Eugene Wallingford of the blog Knowing and Doing was at the SIGCSE Computer Science Education conference this past spring and as usual he provides a very fine report over a number of posts.

  • SIGCSE DAY 0 — Media Computation Workshop

    I headed to SIGCSE a day early this year in order to participate in a couple of workshops. The first draw was Mark Guzdial’s and Barbara Ericson’s workshop using media computation to teach introductory computing to both CS majors and non-majors. I have long been a fan of this work but have never seen them describe it. This seemed like a great chance to learn a little from first principles and also to hear about recent developments in the media comp community.

  • SIGCSE DAY 0 — New Educators Roundtable

    The new educators themselves came from this range of schools and more (one teaches at Milwaukee Area Technical College up the street) and were otherwise an even more mixed lot, ranging from undergrads to university instructors with several years experience. The one thing they all have in common is a remarkable passion for teaching. They inspired this old-timer with their energy for 100-hour work weeks and their desire to do great things in the classroom.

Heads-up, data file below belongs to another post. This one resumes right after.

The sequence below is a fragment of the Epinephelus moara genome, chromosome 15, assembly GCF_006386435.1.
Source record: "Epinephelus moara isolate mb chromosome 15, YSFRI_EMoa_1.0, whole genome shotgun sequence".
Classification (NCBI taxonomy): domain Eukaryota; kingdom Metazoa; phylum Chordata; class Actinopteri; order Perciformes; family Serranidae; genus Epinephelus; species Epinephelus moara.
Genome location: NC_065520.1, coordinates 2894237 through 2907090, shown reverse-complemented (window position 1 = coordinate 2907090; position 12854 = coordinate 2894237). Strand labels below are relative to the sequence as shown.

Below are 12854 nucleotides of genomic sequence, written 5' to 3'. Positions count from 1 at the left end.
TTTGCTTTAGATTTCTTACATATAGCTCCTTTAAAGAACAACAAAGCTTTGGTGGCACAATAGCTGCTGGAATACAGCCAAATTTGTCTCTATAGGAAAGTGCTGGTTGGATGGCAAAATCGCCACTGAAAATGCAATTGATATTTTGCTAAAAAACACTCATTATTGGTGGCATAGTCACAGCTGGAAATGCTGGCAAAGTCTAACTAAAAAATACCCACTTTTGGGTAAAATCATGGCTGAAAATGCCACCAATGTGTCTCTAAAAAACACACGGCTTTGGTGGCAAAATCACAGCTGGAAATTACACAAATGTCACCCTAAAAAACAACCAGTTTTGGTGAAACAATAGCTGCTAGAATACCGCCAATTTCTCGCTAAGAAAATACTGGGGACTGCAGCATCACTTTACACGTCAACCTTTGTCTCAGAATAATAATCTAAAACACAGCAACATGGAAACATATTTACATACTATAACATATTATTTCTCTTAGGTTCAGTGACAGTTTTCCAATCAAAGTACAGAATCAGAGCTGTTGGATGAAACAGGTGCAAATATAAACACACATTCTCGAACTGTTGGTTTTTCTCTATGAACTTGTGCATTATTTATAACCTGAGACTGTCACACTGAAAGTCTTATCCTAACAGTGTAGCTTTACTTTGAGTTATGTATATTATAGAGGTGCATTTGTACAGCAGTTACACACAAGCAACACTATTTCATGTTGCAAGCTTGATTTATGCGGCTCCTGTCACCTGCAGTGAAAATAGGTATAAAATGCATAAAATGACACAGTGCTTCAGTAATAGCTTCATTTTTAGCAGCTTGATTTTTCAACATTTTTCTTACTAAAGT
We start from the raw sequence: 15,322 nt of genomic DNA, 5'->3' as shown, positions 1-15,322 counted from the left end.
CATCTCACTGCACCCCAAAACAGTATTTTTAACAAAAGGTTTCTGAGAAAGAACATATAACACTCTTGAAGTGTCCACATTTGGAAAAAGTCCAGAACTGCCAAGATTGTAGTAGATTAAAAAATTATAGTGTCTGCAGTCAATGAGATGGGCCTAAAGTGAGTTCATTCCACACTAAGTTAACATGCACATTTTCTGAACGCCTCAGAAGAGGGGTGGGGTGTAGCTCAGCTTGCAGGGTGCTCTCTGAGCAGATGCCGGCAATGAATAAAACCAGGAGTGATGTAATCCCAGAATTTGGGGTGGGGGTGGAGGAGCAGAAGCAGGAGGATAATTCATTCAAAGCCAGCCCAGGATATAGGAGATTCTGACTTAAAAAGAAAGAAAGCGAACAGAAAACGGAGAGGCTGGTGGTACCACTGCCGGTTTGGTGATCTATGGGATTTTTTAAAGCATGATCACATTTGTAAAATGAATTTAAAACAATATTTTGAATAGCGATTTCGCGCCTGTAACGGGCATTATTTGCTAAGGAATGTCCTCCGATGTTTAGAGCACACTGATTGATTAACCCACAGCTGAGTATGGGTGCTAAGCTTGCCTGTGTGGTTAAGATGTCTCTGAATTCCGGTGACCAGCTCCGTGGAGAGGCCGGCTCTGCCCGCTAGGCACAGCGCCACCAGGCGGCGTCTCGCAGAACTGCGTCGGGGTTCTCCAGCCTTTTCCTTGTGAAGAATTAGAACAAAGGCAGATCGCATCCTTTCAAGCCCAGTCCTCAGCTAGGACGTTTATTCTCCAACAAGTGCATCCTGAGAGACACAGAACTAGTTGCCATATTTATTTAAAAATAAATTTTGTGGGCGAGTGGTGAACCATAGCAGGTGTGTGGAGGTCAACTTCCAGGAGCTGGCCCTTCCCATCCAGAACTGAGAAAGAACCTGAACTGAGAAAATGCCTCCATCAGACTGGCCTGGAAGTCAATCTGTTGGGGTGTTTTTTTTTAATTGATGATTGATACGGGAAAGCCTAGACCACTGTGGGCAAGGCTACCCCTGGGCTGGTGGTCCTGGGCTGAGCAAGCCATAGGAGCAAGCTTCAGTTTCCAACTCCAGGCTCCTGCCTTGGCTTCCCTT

• SIGCSE Day One — Computation and The Sciences

    In the second paper, Craig Struble described a three-day workshop for introducing computer science to high school science teachers. Struble and his colleagues at Marquette offered the workshop primarily for high school science teachers in southeast Wisconsin, building on the ideas described in A Novel Approach to K-12 CS Education: Linking Mathematics and Computer Science. The workshop had four kinds of sessions:

    • tools: science, simulation, probability, Python, and VPython

    • content: mathematics, physics, chemistry, and biology
    • outreach: computing careers, lesson planning
    • fun: CS unplugged activities, meals and other personal interaction with the HS teachers
  • SIGCSE Day One — What Should Everyone Know about Computation?

    In a way unlike many other disciplines, writing programs can affect how we think in other areas. A member of the audience pointed out CS also fundamentally changes other disciplines by creating new methodologies that are unlike anything that had been practical before. His example was the way in which Google processes and translates language. Big data and parallel processing have turned the world of linguistics away from Chomskian approach and toward statistical models of understanding and generating language.